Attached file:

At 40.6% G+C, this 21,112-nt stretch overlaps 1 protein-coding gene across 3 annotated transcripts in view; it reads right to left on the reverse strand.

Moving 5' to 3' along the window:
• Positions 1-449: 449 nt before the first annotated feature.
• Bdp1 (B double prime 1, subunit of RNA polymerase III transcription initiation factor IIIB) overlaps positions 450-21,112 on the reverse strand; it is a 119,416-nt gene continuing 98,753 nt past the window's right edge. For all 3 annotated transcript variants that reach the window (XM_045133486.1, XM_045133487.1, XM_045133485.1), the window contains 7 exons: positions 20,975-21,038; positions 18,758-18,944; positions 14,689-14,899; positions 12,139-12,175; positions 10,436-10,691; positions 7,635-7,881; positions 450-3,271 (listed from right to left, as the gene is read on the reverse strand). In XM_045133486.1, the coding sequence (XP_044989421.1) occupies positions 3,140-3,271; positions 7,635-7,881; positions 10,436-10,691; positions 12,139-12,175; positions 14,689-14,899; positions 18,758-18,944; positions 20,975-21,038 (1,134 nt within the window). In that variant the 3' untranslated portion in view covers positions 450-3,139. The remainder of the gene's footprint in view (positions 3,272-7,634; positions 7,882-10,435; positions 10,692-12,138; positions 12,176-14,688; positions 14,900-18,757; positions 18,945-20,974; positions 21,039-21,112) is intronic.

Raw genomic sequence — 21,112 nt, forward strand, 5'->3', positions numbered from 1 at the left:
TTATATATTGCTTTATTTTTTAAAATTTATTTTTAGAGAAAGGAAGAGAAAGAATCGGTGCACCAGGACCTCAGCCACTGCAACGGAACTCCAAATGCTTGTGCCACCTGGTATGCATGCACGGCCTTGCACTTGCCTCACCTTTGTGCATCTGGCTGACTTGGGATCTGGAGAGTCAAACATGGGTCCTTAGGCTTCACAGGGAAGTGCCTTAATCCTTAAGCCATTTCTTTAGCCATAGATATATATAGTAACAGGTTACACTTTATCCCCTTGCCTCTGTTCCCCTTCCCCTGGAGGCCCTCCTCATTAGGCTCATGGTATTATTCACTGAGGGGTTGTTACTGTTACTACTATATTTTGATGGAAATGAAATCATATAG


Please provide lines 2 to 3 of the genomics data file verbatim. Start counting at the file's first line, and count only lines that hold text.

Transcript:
Moving 5' to 3' along the window:
• Positions 1-449: 449 nt before the first annotated feature.